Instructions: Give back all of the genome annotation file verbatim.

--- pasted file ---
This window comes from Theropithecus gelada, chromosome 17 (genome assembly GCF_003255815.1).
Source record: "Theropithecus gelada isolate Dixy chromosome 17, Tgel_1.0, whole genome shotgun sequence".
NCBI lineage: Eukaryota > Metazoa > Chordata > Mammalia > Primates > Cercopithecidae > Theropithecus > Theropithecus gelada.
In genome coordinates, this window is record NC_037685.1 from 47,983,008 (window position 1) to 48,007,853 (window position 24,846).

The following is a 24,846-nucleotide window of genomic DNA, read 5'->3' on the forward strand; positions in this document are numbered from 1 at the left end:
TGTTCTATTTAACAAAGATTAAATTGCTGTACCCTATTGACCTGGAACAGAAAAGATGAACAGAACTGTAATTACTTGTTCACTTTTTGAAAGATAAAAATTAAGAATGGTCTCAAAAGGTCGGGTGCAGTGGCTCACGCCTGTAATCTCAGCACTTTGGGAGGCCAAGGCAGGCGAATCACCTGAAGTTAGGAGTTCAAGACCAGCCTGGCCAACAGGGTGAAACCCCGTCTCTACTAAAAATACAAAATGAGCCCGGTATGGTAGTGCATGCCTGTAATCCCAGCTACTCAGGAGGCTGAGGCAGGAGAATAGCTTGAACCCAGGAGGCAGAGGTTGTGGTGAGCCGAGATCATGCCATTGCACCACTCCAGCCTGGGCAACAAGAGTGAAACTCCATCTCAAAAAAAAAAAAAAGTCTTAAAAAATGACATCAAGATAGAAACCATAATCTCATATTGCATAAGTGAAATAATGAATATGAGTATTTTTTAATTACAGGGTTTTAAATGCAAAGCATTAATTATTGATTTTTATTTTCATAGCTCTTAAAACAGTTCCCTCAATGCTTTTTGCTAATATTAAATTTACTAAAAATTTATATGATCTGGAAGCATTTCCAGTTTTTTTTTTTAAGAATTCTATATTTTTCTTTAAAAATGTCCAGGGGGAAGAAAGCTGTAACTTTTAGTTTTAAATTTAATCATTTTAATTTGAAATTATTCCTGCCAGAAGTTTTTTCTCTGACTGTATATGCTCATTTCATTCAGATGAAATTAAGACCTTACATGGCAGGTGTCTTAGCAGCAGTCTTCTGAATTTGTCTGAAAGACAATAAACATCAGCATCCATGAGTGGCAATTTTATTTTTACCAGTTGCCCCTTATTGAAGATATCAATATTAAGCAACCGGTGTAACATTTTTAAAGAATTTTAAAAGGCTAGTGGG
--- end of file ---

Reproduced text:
This window comes from Theropithecus gelada, chromosome 17 (genome assembly GCF_003255815.1).
Source record: "Theropithecus gelada isolate Dixy chromosome 17, Tgel_1.0, whole genome shotgun sequence".
NCBI lineage: Eukaryota > Metazoa > Chordata > Mammalia > Primates > Cercopithecidae > Theropithecus > Theropithecus gelada.
In genome coordinates, this window is record NC_037685.1 from 47,983,008 (window position 1) to 48,007,853 (window position 24,846).

The following is a 24,846-nucleotide window of genomic DNA, read 5'->3' on the forward strand; positions in this document are numbered from 1 at the left end:
TGTTCTATTTAACAAAGATTAAATTGCTGTACCCTATTGACCTGGAACAGAAAAGATGAACAGAACTGTAATTACTTGTTCACTTTTTGAAAGATAAAAATTAAGAATGGTCTCAAAAGGTCGGGTGCAGTGGCTCACGCCTGTAATCTCAGCACTTTGGGAGGCCAAGGCAGGCGAATCACCTGAAGTTAGGAGTTCAAGACCAGCCTGGCCAACAGGGTGAAACCCCGTCTCTACTAAAAATACAAAATGAGCCCGGTATGGTAGTGCATGCCTGTAATCCCAGCTACTCAGGAGGCTGAGGCAGGAGAATAGCTTGAACCCAGGAGGCAGAGGTTGTGGTGAGCCGAGATCATGCCATTGCACCACTCCAGCCTGGGCAACAAGAGTGAAACTCCATCTCAAAAAAAAAAAAAAGTCTTAAAAAATGACATCAAGATAGAAACCATAATCTCATATTGCATAAGTGAAATAATGAATATGAGTATTTTTTAATTACAGGGTTTTAAATGCAAAGCATTAATTATTGATTTTTATTTTCATAGCTCTTAAAACAGTTCCCTCAATGCTTTTTGCTAATATTAAATTTACTAAAAATTTATATGATCTGGAAGCATTTCCAGTTTTTTTTTTTAAGAATTCTATATTTTTCTTTAAAAATGTCCAGGGGGAAGAAAGCTGTAACTTTTAGTTTTAAATTTAATCATTTTAATTTGAAATTATTCCTGCCAGAAGTTTTTTCTCTGACTGTATATGCTCATTTCATTCAGATGAAATTAAGACCTTACATGGCAGGTGTCTTAGCAGCAGTCTTCTGAATTTGTCTGAAAGACAATAAACATCAGCATCCATGAGTGGCAATTTTATTTTTACCAGTTGCCCCTTATTGAAGATATCAATATTAAGCAACCGGTGTAACATTTTTAAAGAATTTTAAAAGGCTAGTGGG